Monday, April 25, 2011

Hats Off to King & Spaulding

I have not spent a whole lot of time lately on gay issues. There’s the sadness and anxiety in Japan, there’s more than a dozen charity appeals for money on my desk, from an orphanage in Nepal to Médecins Sans Frontières to you name the worthy cause. There’s American democracy on the ropes, the ethical dilemma over how America’s support for tyrants fits into the big picture of the unfolding Arab awakening – and so much other consequential stuff to get into. And I’ve said nothing about the joy of rediscovering old friends. Or about my aching feet and whether I’m going to be able to walk all over Stockholm and Copenhagen come June.

Now that the majority of Americans polled say they are in favor of same-sex marriage, why not just relax, turn to bigger issues, and enjoy the fruits of a new post-gay world.

OK. Just had to give voice to that little man in my head who thinks like that. Now on with the issue.

Something happened today that settled over me like a warm blanket. A cozy feeling that things were going to be all right. The news that the law firm of King & Spaulding has decided to withdraw its support for John Boehner’s efforts to keep the Defense of Marriage Act in place.

It sounds so trivial and obscure. The kind of news most people reading the morning paper will skip right over. If it’s even there. But it’s a positive step forward, in my view, in getting this country out of the grip of the religious nuts whose childish fear of sex keeps their homophobia alive.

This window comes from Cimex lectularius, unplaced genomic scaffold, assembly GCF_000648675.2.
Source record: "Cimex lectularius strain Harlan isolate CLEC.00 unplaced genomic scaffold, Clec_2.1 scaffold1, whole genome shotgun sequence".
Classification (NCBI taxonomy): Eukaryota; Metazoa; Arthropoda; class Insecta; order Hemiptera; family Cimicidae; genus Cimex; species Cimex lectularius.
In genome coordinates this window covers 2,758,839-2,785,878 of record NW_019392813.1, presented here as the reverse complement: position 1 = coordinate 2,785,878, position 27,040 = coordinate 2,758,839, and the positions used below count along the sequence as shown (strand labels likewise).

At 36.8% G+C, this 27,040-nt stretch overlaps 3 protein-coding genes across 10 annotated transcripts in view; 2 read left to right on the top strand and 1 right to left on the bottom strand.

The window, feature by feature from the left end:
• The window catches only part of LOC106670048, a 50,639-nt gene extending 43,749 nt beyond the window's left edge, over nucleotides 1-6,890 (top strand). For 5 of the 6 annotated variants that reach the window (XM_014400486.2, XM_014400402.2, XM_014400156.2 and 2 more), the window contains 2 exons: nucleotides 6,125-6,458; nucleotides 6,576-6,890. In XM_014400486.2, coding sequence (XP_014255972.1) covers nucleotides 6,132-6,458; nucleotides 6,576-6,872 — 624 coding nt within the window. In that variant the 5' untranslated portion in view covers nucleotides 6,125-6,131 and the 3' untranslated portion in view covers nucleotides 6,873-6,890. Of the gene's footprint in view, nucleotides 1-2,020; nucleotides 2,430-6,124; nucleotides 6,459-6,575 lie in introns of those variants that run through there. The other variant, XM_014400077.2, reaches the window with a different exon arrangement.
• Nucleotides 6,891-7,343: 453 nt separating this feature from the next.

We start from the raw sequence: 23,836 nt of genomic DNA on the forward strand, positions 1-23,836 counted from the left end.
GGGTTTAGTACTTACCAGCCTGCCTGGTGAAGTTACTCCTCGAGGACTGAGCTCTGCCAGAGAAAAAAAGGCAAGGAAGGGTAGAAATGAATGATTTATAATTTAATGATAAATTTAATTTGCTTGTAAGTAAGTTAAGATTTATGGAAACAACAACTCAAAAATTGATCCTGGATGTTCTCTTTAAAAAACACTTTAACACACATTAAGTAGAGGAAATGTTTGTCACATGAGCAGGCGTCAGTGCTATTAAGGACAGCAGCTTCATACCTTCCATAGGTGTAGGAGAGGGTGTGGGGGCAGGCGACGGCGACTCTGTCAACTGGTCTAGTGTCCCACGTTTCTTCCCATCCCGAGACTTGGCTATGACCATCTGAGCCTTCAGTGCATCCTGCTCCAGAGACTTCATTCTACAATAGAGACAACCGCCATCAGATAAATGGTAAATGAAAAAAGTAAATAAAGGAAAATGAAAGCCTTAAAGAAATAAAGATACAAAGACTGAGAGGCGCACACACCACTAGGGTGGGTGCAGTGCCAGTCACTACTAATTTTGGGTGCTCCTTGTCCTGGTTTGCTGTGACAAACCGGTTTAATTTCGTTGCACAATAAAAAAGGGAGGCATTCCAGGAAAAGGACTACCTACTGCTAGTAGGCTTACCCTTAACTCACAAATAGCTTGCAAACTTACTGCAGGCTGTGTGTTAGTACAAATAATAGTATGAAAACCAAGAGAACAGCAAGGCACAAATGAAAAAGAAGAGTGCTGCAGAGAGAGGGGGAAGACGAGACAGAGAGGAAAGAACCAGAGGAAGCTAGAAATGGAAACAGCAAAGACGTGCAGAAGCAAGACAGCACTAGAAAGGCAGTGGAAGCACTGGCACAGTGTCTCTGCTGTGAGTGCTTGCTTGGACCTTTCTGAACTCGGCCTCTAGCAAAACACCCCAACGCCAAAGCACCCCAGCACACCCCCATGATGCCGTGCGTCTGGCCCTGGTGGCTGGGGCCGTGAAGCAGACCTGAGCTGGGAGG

DOMA, the so-called “Defense of Marriage Act” was signed into law by Bill Clinton in 1996. It established that marriage in America must be defined as something only a man and a woman can engage in. It has a meanness to it. It also says that if you are in a same-sex marriage performed elsewhere, that marriage will not be recognized in this country. And now, with same-sex marriage legal in five states as well as the District of Columbia, it stipulates those marriages do not have to be recognized by the other states or by the federal government.

It is a law that flies in the face of the Full Faith and Credit Clause of the Constitution, without which the country would collapse. That’s the bit that says if you adopt a child in Maine, that little one is still yours if you move to Illinois, and if you get a driver’s license in Texas you can drive legally in Wisconsin if you are just passing through. It’s a mean law with no purpose other than to pump blood into the brain-dead idea that gay people have no right to live as gays in America. Giving gays in America the right they have in a dozen or more other countries and jurisdictions neither picks anyone’s pocket nor breaks anyone’s leg, as Thomas Jefferson might say. Nobody gains from DOMA, and only gays lose.